Amid Rising Inequality in Asia-Pacific, Empowering Marginalized ‘Matter of Urgency’
Following are UN Deputy Secretary-General Amina Mohamed’s remarks, as prepared for delivery, at the opening session of the Asia-Pacific Forum on Sustainable Development, in Bangkok on 27 March:
It is my great pleasure to be here today. I thank the Royal Thai Government for its warm welcome and hospitality.
This year, I intend to participate in all regional forums, across all five regions. Two thousand nineteen will be a defining year for the 2030 Agenda for Sustainable Development; and the regional forums will pave the way for our first stocktaking on the Sustainable Development Goals in the General Assembly in September.
Asia-Pacific is a region like no other. This is an incredibly diverse group of countries. From large economies to the small island States.
From G20 [Group of 20] economies to countries facing long-lasting crises and seeking a transition back into development. From middle- to low-income countries this region is a microcosm of our global community. Each face unique challenges, but all driven by the same ambition of a better future for all.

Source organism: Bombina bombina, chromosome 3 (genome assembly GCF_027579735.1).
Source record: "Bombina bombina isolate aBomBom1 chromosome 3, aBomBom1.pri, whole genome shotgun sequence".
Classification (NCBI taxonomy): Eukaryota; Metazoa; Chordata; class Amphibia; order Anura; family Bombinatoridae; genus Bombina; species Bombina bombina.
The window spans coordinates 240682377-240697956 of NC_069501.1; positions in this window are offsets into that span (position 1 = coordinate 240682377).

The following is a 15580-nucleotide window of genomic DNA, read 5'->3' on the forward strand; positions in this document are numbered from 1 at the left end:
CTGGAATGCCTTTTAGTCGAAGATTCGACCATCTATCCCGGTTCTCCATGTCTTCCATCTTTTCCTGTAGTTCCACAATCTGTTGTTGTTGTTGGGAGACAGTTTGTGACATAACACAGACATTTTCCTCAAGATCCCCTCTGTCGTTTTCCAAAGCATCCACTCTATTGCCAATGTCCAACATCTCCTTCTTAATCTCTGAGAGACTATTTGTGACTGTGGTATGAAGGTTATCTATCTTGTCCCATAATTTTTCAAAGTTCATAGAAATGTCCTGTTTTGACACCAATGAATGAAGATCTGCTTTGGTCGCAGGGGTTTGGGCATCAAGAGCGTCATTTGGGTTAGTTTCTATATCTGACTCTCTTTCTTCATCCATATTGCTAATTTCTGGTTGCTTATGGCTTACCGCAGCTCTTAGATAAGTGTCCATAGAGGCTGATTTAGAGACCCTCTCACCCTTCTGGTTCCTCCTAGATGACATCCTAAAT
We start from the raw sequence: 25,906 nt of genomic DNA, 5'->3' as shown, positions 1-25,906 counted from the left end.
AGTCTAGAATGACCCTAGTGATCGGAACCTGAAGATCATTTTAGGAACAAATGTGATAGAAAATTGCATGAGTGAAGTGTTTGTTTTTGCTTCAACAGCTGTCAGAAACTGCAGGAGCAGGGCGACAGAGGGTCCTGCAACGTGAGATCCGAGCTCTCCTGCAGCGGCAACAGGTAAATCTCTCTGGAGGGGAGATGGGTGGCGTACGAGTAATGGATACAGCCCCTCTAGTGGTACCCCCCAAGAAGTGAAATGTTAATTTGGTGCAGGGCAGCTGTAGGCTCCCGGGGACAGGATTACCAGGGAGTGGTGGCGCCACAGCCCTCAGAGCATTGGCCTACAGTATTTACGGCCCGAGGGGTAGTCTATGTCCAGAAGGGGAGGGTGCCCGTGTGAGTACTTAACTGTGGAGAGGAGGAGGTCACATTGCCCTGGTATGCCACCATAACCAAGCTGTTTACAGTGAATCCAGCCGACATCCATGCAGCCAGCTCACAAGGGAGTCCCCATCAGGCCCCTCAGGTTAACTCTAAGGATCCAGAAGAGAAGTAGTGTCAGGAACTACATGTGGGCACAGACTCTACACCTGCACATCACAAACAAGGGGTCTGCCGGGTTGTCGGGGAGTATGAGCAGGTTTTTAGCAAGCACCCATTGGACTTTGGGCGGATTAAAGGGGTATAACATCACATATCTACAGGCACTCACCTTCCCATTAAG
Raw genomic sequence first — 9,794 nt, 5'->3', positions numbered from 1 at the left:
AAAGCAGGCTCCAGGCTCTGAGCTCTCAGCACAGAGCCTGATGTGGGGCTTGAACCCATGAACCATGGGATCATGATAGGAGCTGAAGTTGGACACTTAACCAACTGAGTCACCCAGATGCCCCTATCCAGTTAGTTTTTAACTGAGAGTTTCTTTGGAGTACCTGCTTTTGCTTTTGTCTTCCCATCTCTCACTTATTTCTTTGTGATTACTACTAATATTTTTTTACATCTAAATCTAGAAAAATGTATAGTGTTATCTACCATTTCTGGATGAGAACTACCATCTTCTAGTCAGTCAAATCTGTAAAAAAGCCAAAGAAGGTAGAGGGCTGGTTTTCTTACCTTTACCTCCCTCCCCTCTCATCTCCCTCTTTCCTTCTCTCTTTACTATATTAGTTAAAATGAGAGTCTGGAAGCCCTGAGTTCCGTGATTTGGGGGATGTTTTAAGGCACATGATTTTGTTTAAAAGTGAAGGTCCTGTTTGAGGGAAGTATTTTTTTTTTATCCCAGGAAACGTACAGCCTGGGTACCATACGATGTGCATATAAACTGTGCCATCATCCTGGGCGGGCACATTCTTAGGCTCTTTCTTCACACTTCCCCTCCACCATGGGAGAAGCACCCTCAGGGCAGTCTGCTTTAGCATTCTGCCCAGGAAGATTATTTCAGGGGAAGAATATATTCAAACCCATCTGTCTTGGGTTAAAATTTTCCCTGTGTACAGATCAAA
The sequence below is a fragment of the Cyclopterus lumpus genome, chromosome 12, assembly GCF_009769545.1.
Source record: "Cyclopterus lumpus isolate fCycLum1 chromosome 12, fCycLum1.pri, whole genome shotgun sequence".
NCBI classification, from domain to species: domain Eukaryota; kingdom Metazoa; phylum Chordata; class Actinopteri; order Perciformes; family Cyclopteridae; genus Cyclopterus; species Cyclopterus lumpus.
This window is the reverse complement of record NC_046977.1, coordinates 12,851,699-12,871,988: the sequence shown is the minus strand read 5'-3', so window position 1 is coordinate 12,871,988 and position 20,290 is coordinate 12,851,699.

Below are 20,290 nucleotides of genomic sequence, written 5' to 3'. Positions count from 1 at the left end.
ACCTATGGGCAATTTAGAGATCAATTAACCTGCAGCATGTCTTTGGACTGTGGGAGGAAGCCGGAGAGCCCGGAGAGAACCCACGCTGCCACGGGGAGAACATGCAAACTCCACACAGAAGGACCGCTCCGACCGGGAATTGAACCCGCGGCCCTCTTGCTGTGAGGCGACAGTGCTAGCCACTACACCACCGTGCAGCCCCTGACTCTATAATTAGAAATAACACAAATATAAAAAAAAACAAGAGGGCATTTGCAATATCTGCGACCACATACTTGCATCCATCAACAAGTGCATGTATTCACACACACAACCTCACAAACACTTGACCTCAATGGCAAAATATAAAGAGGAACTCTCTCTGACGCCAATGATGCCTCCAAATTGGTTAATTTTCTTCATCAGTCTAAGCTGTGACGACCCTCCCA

Over recent years, I have watched with fascination the progress of nations of Asia and the Pacific in their road to sustainable development. Your Governments have taken on the challenge of the 2030 Agenda for Sustainable Development with decisive leadership.
You are making significant investments to enhance data and statistical coverage, take partnerships to scale and promote people-centred policies, strategies and programmes.
This region has also established strong foundations for cooperation and peer exchange. And here I want to acknowledge the leadership of our ESCAP [Economic and Social Commission for Asia and the Pacific] Executive Secretary, for ensuring that you are well supported.
You have a regional road map for implementing the 2030 Agenda, which ensures clarity in the direction of travel. Your follow-up and review infrastructures were designed to allow you to understand the human stories behind the numbers and to exchange best practices to move forward. Many of you are leaders in South-South cooperation and – as we were reminded in Buenos Aires last week – cooperation amongst countries from the South is an invaluable asset to advance sustainable development. And you are taking steps, together, to leave no one behind; today’s focus on inclusion and equality speaks to that commitment.
This is a powerful message of the 2030 [Agenda]: no matter where you are born, how marginalized your community is, the world is determined to carry everyone along in our journey to 2030.
I encourage you to take advantage of the discussions today to address a few fundamental questions: Who are the “no ones” that we pledge to not leave behind? What determines their exclusion? What does it mean to feel included – or excluded? Are we doing enough, collectively, to empower all individuals in our human family?